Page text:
By: Celyn Matienzo
Depression is a disease most people are often quick to dismiss. Unfortunately, it can commonly be found, especially among adults in the United States that are 18 or older . The National Institutes of Health defines an episode of depression as a period of two weeks or more where someone can experience a range of symptoms, including a depressed mood, a loss of interest and enjoyment, as well as changes in the function of one’s body including – but not limited to – changes in sleeping, eating, or level of concentration .
Causes for depression and the appearance of these symptoms can be attributed to a number of different factors, including one’s medical history, life changes, personal trauma, and even illness or medications . The different symptoms that can indicate depression can manifest themselves at any time. The most common time for depression to begin, however, is in early adulthood, and is especially prevalent among college-age students . This explains why depression or depression-like symptoms can be found most often in college students, as they are more likely to be facing any number of these factors at the same time. Students with busy schedules who are still adjusting to their undergraduate program may be quick to dismiss any symptoms of depression as nothing more than the “college lifestyle” . Although this is a tempting assumption to make, the persistence of these symptoms over several weeks without any signs of change despite any attempted changes may be the sign of something much more serious at play . Too often are these signs ignored, and it is unfortunately common to hear about a negative convergence of these and other issues in a student’s life, both in the states and in other countries, often resulting in tragedy. For instance, an article from The Guardian in 2013 describes the story of two students in the UK, both of whom ultimately committed suicide . Noticing and treating depression early can be an important part of saving someone’s life.
The treatments for depression can come in a variety of forms including medicine and antidepressants, psychotherapy, and brain stimulation treatments which can include electroconvulsive therapy (ECT) . Each of these different treatments can have varying degrees of efficacy and side effects, and it is important to know that what treatment may work for one person may not work for someone else. The treatments that can be categorized and psychotherapeutic are probably those that are most commonly accessible to students, generally referred to as counseling. More specialized or concentrated forms of psychotherapy include cognitive-behavioral therapy (CBT) and interpersonal therapy (IPT) .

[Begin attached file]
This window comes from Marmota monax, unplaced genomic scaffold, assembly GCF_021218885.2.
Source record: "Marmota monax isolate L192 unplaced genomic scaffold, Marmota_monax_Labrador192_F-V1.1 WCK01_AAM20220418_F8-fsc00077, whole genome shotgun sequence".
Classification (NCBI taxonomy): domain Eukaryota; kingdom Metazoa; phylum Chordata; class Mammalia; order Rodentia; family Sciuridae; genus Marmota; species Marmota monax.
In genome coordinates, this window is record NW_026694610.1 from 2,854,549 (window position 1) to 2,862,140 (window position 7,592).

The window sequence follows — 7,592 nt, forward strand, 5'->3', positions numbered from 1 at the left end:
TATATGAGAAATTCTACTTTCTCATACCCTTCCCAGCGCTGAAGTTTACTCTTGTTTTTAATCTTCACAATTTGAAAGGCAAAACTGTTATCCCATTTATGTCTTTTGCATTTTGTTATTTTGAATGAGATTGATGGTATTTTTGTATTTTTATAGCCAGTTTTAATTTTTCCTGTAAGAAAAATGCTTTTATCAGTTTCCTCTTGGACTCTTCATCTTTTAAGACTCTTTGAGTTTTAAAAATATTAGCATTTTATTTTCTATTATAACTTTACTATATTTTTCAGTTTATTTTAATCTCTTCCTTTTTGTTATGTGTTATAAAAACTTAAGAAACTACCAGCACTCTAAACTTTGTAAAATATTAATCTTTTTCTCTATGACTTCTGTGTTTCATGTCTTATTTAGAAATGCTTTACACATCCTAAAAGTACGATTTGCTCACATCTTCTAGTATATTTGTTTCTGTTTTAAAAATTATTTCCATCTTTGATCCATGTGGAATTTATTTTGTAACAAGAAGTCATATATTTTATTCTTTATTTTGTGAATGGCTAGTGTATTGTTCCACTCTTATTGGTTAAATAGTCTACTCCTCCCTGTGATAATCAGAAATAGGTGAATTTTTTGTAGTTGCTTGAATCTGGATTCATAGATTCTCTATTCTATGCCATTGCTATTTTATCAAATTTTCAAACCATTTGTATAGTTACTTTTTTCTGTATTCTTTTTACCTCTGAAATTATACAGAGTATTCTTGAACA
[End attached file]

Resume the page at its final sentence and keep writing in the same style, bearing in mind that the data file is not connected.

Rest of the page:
Research has been and is still being done to determine the efficacy of various psychotherapeutic treatments, including new forms of treatment such as intensive short-term dynamic psychotherapy, or ISDTP. This treatment form was conducted on a group of patients and measured through various mental activities that were meant to assess patient levels of inhibition, mental flexibility regarding shifting rules, as well as psychomotor abilities in responding to different rules and environments . Studies have shown that the effects of depression symptoms have been noticeably lowered in patients that have undergone this treatment, though it is important to be mindful of the fact that what may be measured in a test situation may not necessarily have the same effects on the day-to-day life on an individual .
These types of psychotherapeutic treatments can be especially helpful for college students as these methods can be helpful in bringing the source(s) of depression to mind, finding ways to deal with them, and developing useful tactics for coping with and ultimately changing these behaviors or circumstances .
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